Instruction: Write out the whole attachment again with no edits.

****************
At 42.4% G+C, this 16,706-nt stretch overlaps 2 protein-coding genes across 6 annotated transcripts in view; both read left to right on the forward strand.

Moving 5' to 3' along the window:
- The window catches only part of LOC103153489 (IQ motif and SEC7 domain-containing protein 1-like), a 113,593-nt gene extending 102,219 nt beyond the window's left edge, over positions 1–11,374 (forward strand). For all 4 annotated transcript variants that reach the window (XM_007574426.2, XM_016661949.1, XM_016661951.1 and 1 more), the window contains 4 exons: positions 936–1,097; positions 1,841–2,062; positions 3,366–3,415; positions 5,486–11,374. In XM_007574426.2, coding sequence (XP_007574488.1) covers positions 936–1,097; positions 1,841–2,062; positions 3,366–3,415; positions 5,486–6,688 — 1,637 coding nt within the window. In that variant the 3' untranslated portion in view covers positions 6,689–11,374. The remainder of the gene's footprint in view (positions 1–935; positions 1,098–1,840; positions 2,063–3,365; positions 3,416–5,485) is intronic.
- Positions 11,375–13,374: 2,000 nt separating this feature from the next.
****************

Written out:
At 42.4% G+C, this 16,706-nt stretch overlaps 2 protein-coding genes across 6 annotated transcripts in view; both read left to right on the forward strand.

Moving 5' to 3' along the window:
- The window catches only part of LOC103153489 (IQ motif and SEC7 domain-containing protein 1-like), a 113,593-nt gene extending 102,219 nt beyond the window's left edge, over positions 1–11,374 (forward strand). For all 4 annotated transcript variants that reach the window (XM_007574426.2, XM_016661949.1, XM_016661951.1 and 1 more), the window contains 4 exons: positions 936–1,097; positions 1,841–2,062; positions 3,366–3,415; positions 5,486–11,374. In XM_007574426.2, coding sequence (XP_007574488.1) covers positions 936–1,097; positions 1,841–2,062; positions 3,366–3,415; positions 5,486–6,688 — 1,637 coding nt within the window. In that variant the 3' untranslated portion in view covers positions 6,689–11,374. The remainder of the gene's footprint in view (positions 1–935; positions 1,098–1,840; positions 2,063–3,365; positions 3,416–5,485) is intronic.
- Positions 11,375–13,374: 2,000 nt separating this feature from the next.